This blog has become mostly recipes but today I'm inserting a long note about teaching because I think it needs to be said.
Teaching is hard work. You may think you already know that. I thought I already knew that. But you just need to go teach for one day to understand that you probably have no clue just how really hard it is. And I'm not even a teacher. I'm a sub, or as they call us these days, a guest teacher. I don't have to make lesson plans or grade work or talk to parents. I don't have to create special plans for students with learning disabilities or deal with the really bad discipline problems. I just go in for the day and do what ever the teacher asks me to do. Most teachers understand that I haven't got a clue where they are in the schedule and so they give me the "easy stuff." I've given spelling tests and I've helped with reading, writing and social studies work sheets. I lead singing or read to the class. I make sure the students line up and get to recess, lunch or special classes.
And with only that, I recognize that every single teacher, even the 'poor performing' ones are WAY underpaid. I am retired now but I was very good at my job. I was a computer programmer and then an instructor and also a customer services specialist. I'm really, really good at customer service and I earned a very decent salary. And I deserved every dollar. But I made more money than most teachers do and I wouldn't do their job full time for twice as much as I made.
Imagine having 25, 30 or even 40 students in your class. You give them a math worksheet. The worksheet has 30 addition or subtraction problems. In your class there are probably 5 students who will finish that in 10 minutes. There are 5 who wouldn't finish it if they had all day. The rest try. You walk around or pull together the students who need some help. While you're doing that, the 5 who are done want to do something else. Maybe they can help other students, maybe not. You also have at least one discipline problem who not only isn't doing the work but is bothering the other students. You have to watch that some students don't 'help' their neighbor too much and you have to watch that all the students stay on task. Sometimes you yell.
That was just math. Move on to reading. Again, 5 are reading 3 grades ahead of the class and a couple don't even know the alphabet yet. Oh, and you just might have one (or five) who don't speak English as their primary language. In one of the classes I subbed in one student spoke only Chinese. Lucky for me there were 4 other students who spoke Chinese and English. They helped him But meanwhile they didn't work on their own reading.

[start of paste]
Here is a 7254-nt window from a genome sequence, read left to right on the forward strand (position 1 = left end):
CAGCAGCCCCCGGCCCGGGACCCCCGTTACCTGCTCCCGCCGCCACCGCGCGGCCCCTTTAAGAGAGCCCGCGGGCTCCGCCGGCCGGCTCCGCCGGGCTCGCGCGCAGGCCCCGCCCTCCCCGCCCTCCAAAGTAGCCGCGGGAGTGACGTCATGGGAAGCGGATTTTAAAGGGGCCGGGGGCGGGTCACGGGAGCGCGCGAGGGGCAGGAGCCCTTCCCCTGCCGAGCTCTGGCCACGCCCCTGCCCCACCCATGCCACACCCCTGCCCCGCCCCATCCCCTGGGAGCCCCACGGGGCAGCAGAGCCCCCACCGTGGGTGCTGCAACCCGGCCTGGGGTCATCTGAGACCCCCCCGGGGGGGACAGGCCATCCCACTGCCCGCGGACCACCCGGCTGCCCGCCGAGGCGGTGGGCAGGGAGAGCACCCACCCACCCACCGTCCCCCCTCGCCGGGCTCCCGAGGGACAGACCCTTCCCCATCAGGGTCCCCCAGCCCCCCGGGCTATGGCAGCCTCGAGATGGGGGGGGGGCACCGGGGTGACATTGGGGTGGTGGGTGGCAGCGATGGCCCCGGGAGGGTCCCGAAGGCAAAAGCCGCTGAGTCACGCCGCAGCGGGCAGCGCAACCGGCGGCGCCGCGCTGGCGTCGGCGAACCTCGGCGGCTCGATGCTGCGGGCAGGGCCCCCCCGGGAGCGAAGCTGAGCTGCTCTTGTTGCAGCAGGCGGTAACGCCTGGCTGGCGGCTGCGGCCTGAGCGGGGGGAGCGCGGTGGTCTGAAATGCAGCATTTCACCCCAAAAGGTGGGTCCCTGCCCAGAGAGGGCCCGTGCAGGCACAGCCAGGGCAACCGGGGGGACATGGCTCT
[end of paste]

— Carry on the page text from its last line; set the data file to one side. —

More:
Having a grasp of the subject isn't the only issue. Children pick on one another, don't pay attention, have to go to the bathroom, need a drink. Sometimes they just use the eraser on their desk making little eraser bits that fall on the floor until you notice and make them stop.
How do you keep your eye on 25 or 30 or 40 children at a time? Very carefully. You try to be fair. You can't see everything so what do you do when Mary tells you that Joey was saying bad words to her? What do you do when Kimberly cries for no apparent reason and doesn't tell you what is the matter. And speaking of names, let's just say the first part of my day is learning how to pronounce interesting spellings of names I thought I knew how to spell. Or names that seem to have only consonants in them.
Having spent less than a year subbing I'm am amazed that teachers manage to keep going year after year. I do get why. The children are mostly amazing and wonderful. Even when they are troublesome, they are just children. They test their boundaries and they get distracted. I haven't met more than one or two really malicious children and I'm sure there's a back story for them. Most of them want to please. And most of them really do enjoy learning. When they 'get it' and their eyes light up, it is totally worth the time and trouble. So I do understand the reward that teachers can feel.
But still we need to pay them more.